And like all ponzi schemes, Social Security will start to fall apart when the money coming in isn't enough to cover the current money being paid out. And we are there today. Already this year, Social Security is in the red $41 billion. It will soon be permanently and massively in the red as more baby boomers retire. Since all of their contributions to Social Security have already been spent, it means that payouts for Social Security will have to come from our taxes. The projected unfunded liability for Social Security is in excess of $7.7 trillion. (And to make this doubly scary, if you follow the link above, you will note that Social Security is the least of our entitlement problems. It is dwarfed by Medicaid and Medicare. I have no idea how much Obamacare is going to add to that unfunded liability, but if Massachussets is any indication, it will be substantial.)
Social Security is broken. Social Security is corrupt. Social Security and all of our entitlements must be fixed or they will destroy America.
Bush tried to fix Social Security in 2005 by privatizing it. That certainly would have permanently taken care of the unfunded liabilities problem. It would have taken away a large chunk of funds for Congress to blow every year - always a good thing. It would have left people actually owning the money they put into social security - perhaps the best part of it. And it would have made all Americans realize that they have a stake in businesses prospering in America.
Indeed, as to Obama's demagouging about the vagaries of the stock market, the simple truth is that what he is complaining of is the payout stream. That is something seperate and apart from the potential annual growth of each person's involuntary investment in Social Security. And indeed, in the private sector, people have the option of taking their retirement funds at the point of retirement and purchasing an annuity that will guarantee a steady income stream. There is no reason Soc. Security could not be run similarly - beyond the fact that it is, today, a Ponzi scheme.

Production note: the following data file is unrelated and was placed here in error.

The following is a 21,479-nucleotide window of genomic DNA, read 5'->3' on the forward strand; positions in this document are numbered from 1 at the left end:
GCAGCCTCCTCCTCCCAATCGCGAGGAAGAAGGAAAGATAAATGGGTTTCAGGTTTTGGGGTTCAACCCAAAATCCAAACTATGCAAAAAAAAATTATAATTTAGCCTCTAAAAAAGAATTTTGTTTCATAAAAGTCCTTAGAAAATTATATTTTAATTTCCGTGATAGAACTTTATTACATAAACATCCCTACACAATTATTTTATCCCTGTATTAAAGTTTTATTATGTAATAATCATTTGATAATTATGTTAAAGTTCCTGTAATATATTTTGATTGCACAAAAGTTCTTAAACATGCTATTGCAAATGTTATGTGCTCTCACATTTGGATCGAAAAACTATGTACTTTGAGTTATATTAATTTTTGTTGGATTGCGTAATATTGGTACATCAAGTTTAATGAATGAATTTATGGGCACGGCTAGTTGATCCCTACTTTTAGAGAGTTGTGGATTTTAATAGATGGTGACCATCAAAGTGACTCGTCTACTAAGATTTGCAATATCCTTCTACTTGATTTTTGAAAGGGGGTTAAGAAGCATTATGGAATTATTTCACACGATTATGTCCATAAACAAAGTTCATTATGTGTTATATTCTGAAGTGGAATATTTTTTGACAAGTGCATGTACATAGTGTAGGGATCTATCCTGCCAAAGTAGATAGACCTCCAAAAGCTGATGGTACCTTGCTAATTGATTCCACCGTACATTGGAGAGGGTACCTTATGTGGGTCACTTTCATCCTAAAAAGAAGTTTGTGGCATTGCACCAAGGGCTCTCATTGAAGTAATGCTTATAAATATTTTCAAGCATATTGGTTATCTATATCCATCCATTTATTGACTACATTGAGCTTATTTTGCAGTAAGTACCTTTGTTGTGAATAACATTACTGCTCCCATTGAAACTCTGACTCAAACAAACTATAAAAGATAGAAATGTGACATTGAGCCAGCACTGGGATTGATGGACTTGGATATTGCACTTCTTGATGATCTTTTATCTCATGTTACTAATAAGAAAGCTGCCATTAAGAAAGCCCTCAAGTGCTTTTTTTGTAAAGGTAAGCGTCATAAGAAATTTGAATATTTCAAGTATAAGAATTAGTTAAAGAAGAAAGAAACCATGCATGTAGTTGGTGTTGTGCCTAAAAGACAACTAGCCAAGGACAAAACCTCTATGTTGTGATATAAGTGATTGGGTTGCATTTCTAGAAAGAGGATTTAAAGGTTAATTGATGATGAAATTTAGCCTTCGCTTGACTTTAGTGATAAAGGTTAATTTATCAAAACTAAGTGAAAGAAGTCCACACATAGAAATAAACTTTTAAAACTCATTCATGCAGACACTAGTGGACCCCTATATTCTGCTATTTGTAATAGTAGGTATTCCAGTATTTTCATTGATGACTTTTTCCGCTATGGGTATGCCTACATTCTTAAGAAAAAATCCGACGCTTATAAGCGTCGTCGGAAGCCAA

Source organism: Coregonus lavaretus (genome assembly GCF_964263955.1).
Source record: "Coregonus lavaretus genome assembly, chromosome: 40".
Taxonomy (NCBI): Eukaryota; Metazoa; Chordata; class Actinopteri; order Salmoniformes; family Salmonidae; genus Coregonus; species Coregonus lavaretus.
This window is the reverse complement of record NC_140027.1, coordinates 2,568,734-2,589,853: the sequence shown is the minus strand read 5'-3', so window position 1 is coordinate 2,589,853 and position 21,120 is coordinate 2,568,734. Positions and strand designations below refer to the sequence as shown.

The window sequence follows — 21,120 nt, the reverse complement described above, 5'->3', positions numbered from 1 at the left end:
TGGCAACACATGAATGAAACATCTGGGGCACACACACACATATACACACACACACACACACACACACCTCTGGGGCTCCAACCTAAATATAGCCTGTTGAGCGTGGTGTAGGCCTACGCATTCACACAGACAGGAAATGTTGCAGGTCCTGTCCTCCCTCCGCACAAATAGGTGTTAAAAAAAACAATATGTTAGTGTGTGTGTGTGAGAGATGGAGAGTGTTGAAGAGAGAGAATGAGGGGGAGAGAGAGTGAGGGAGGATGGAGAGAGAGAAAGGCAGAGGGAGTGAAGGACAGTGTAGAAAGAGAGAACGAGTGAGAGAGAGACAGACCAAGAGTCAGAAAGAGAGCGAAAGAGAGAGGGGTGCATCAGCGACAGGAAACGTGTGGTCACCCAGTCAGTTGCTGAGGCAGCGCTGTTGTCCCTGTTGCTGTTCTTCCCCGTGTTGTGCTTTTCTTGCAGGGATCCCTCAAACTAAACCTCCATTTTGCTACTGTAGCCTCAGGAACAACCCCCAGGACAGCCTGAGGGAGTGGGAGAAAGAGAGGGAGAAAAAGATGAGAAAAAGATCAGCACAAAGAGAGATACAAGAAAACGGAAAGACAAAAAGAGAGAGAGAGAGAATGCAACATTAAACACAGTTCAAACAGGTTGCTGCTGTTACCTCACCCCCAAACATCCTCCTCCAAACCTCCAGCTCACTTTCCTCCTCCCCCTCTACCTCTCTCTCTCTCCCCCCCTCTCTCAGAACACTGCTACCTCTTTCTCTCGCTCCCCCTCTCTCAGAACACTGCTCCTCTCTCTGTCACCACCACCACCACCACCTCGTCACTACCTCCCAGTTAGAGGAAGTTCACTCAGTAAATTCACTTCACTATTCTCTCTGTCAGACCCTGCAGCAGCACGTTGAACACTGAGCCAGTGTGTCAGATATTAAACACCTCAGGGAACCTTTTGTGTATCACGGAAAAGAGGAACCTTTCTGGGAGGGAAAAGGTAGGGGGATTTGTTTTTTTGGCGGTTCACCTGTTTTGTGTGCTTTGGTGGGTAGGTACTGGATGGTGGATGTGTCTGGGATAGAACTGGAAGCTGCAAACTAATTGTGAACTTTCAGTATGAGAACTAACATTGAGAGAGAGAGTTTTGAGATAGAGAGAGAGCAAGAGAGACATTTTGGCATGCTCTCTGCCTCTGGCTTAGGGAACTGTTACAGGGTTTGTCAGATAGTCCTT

As to growth during the years of people paying into Social Security, Obama is divorcing the importance of our economic growth from government hand outs. If businesses are prospering, then our economy is growing and Social Security payouts represent a pittance in growth on investment. If businesses and our economy are in the tank, then the only way the government can fund Social Security payouts at their current level is to raise taxes and / or print a lot more money - something which inevitably leads to inflation. Regardles, under each scenario describe above, all of us paying into Social Security are screwed.
Yet Obama demagouges the issue like the left did in 2005. It is easy to see why. One, the left's legislative record going into the midterm elections has America spitting blood. Two, Social Security was a winning issue in 2005 and Obama is hoping and praying for anything to distract from his record to date. Three, and most important by far, the left makes a living out of class warfare and demonizing businesses. The last thing they want is for everyone in America to realize that they have a stake in all businesses in America prospering. Most people are blinded to that today. But give them a stake in those businesses in the form of a dedicated Soc. Security account invested in a DOW Index Fund, for example, and the class warfare cannon fodder of today would soon become a nation of stock ticker reading investors who would not appreciate government interference in the markets.
None of that is acceptable to the left today, nor was it in 2005. They demagogued the issue in 2005, claiming that there was no problem with Social Security and that it would be solvent long into the future. Indeed, they refused to even engage with Bush in a bipartisan dialogue on the issue. They won - and then celebrated: